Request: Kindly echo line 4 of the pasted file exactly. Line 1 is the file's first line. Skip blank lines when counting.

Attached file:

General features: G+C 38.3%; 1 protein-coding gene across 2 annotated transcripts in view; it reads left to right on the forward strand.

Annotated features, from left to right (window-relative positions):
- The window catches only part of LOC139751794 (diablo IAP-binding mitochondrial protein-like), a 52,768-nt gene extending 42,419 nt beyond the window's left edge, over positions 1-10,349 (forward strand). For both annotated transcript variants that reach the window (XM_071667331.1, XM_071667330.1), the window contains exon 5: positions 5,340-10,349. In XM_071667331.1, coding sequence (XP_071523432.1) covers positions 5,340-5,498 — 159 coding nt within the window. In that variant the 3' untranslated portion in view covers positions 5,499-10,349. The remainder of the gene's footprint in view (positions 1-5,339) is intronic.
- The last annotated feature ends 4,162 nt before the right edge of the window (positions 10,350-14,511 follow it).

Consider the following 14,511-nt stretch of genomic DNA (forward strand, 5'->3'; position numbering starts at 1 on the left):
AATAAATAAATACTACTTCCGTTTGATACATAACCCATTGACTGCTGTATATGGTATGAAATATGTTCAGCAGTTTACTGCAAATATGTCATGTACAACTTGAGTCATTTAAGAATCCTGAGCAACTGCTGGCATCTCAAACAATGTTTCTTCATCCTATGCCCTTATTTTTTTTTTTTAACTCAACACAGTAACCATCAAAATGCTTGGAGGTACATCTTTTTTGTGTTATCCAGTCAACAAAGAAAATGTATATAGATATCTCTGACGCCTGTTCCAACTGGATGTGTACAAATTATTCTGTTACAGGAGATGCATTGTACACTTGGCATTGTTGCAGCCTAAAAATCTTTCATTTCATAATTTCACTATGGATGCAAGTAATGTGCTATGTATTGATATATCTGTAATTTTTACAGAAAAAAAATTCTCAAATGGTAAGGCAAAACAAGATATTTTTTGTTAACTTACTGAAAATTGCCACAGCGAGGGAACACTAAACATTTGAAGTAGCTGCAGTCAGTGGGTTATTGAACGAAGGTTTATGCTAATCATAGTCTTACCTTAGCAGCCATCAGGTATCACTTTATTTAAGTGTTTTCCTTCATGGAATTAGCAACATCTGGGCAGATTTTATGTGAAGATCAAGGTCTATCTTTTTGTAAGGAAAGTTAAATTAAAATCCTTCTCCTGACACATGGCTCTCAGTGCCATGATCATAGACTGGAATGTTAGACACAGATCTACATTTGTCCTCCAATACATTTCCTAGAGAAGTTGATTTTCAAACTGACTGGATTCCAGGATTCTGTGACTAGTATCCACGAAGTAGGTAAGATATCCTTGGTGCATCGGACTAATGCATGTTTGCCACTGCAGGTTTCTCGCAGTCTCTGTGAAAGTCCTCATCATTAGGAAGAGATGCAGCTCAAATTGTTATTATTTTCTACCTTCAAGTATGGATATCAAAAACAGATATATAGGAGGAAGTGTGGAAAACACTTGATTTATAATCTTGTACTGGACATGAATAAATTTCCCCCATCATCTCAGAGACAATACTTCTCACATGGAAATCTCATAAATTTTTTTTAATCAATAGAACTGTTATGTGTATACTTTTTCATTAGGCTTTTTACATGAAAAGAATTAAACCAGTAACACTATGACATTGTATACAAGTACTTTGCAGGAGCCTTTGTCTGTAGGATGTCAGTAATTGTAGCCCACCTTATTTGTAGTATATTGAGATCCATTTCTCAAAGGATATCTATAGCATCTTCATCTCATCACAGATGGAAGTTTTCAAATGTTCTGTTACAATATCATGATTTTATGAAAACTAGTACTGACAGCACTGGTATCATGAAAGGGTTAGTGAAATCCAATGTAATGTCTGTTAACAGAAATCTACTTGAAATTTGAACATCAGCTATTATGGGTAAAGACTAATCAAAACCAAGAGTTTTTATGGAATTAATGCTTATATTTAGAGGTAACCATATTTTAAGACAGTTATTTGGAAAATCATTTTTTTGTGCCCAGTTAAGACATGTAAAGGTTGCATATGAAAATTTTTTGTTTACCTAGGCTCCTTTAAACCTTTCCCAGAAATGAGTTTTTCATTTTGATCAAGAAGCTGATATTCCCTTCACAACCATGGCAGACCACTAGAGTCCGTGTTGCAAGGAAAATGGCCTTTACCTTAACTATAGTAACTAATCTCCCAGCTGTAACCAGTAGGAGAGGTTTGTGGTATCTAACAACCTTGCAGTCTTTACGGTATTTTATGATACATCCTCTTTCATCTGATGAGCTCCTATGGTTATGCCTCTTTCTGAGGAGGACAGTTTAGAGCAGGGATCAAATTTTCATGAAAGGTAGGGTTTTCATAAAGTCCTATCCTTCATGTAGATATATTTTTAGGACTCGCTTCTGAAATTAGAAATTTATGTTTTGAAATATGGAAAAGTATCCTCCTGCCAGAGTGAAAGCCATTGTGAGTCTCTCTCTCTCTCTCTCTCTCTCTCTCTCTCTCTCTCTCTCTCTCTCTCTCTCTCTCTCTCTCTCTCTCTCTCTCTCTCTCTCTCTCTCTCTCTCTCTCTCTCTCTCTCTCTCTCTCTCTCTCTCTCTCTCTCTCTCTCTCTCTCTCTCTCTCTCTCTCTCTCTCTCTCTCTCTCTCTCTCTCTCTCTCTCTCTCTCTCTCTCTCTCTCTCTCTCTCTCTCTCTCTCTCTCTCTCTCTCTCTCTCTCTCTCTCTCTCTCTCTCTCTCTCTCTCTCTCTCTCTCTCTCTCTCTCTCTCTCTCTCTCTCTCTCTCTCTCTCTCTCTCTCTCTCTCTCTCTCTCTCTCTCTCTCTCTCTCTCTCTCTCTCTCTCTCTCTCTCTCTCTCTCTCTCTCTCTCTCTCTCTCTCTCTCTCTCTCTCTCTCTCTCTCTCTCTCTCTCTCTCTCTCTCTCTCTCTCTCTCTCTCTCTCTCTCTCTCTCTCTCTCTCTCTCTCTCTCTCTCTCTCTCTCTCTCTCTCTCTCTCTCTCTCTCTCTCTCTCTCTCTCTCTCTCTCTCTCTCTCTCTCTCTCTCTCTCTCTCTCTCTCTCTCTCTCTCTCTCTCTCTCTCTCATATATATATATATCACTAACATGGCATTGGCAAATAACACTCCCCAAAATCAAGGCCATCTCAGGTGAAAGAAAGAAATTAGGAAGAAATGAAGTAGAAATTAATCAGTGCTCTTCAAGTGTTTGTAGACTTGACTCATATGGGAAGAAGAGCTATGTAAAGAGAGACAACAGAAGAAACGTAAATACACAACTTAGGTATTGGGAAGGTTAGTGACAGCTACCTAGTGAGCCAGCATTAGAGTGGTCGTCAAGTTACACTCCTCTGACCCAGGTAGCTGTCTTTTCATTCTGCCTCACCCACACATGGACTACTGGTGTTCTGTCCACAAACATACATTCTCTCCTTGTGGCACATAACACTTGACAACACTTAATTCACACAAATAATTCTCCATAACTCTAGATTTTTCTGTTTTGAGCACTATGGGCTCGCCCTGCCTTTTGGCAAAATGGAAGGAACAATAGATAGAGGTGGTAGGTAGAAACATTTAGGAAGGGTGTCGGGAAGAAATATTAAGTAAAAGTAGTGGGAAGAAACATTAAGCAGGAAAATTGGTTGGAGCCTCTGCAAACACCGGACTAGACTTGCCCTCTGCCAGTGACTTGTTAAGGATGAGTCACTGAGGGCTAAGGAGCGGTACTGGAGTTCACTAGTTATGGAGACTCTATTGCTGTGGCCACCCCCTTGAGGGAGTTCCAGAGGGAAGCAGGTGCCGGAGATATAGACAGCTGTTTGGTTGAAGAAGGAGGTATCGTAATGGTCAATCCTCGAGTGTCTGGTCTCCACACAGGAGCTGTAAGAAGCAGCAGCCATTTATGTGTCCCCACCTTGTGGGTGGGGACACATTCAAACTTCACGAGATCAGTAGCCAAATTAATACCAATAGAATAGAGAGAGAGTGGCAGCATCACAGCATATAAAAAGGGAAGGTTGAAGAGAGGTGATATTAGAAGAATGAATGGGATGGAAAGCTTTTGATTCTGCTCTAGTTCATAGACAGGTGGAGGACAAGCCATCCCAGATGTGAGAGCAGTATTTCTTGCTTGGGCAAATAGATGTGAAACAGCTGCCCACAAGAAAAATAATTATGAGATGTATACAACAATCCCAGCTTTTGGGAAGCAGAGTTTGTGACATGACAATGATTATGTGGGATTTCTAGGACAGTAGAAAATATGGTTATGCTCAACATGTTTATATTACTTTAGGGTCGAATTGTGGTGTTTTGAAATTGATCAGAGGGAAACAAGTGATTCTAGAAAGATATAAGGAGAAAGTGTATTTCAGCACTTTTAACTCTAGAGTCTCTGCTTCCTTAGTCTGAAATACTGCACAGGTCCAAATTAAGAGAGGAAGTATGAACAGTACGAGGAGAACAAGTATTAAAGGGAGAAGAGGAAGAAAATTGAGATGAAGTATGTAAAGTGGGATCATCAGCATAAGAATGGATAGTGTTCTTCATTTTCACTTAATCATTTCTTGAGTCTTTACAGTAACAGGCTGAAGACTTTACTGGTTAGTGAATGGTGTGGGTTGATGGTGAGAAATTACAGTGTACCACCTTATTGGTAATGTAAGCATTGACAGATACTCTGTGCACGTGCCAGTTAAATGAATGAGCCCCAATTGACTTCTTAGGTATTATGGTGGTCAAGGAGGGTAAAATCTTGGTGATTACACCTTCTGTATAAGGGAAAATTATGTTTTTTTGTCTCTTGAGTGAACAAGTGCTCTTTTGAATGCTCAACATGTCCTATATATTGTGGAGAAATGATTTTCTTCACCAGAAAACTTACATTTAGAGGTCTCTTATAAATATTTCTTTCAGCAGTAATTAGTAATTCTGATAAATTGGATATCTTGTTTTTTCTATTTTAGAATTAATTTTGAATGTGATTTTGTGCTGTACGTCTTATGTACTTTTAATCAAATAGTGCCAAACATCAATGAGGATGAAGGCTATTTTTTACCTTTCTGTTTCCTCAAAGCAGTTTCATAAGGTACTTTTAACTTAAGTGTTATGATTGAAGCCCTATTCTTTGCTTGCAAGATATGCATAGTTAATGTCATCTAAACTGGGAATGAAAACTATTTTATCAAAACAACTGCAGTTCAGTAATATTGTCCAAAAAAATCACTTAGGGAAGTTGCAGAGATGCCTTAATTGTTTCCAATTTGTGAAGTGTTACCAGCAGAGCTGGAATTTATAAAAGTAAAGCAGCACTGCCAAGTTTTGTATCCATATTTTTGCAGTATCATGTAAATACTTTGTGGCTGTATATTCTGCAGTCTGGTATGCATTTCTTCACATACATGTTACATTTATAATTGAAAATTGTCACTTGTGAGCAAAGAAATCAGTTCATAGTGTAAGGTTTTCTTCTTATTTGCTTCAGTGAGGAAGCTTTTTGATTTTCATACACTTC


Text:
- The last annotated feature ends 4,162 nt before the right edge of the window (positions 10,350-14,511 follow it).